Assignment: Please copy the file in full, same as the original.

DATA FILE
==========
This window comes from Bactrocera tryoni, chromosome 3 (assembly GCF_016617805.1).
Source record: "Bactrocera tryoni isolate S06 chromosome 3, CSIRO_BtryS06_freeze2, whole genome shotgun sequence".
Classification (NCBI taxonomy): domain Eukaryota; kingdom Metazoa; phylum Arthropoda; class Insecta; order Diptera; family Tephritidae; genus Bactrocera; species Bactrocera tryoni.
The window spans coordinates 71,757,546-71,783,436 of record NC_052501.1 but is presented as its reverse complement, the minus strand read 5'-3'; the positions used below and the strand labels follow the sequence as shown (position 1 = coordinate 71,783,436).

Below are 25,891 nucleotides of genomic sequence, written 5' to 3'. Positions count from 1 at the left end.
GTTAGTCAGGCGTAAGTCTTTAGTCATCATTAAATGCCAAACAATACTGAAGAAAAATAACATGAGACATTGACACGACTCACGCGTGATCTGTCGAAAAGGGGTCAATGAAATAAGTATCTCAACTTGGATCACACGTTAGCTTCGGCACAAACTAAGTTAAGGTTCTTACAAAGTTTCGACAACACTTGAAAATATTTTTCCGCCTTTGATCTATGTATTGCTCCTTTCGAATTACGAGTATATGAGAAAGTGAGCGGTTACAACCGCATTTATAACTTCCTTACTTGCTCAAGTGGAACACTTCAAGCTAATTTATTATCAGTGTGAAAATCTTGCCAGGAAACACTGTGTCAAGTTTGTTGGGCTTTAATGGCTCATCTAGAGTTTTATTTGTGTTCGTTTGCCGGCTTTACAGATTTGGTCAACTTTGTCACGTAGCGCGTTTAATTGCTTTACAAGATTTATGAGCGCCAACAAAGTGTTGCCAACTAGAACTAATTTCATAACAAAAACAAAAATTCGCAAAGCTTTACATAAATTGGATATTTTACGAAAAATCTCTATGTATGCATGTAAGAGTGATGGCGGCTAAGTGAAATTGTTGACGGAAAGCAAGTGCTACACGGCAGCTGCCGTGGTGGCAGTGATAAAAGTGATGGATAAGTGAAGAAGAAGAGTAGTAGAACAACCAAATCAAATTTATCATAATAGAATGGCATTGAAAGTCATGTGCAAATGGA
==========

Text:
This window comes from Bactrocera tryoni, chromosome 3 (assembly GCF_016617805.1).
Source record: "Bactrocera tryoni isolate S06 chromosome 3, CSIRO_BtryS06_freeze2, whole genome shotgun sequence".
Classification (NCBI taxonomy): domain Eukaryota; kingdom Metazoa; phylum Arthropoda; class Insecta; order Diptera; family Tephritidae; genus Bactrocera; species Bactrocera tryoni.
The window spans coordinates 71,757,546-71,783,436 of record NC_052501.1 but is presented as its reverse complement, the minus strand read 5'-3'; the positions used below and the strand labels follow the sequence as shown (position 1 = coordinate 71,783,436).

Below are 25,891 nucleotides of genomic sequence, written 5' to 3'. Positions count from 1 at the left end.
GTTAGTCAGGCGTAAGTCTTTAGTCATCATTAAATGCCAAACAATACTGAAGAAAAATAACATGAGACATTGACACGACTCACGCGTGATCTGTCGAAAAGGGGTCAATGAAATAAGTATCTCAACTTGGATCACACGTTAGCTTCGGCACAAACTAAGTTAAGGTTCTTACAAAGTTTCGACAACACTTGAAAATATTTTTCCGCCTTTGATCTATGTATTGCTCCTTTCGAATTACGAGTATATGAGAAAGTGAGCGGTTACAACCGCATTTATAACTTCCTTACTTGCTCAAGTGGAACACTTCAAGCTAATTTATTATCAGTGTGAAAATCTTGCCAGGAAACACTGTGTCAAGTTTGTTGGGCTTTAATGGCTCATCTAGAGTTTTATTTGTGTTCGTTTGCCGGCTTTACAGATTTGGTCAACTTTGTCACGTAGCGCGTTTAATTGCTTTACAAGATTTATGAGCGCCAACAAAGTGTTGCCAACTAGAACTAATTTCATAACAAAAACAAAAATTCGCAAAGCTTTACATAAATTGGATATTTTACGAAAAATCTCTATGTATGCATGTAAGAGTGATGGCGGCTAAGTGAAATTGTTGACGGAAAGCAAGTGCTACACGGCAGCTGCCGTGGTGGCAGTGATAAAAGTGATGGATAAGTGAAGAAGAAGAGTAGTAGAACAACCAAATCAAATTTATCATAATAGAATGGCATTGAAAGTCATGTGCAAATGGA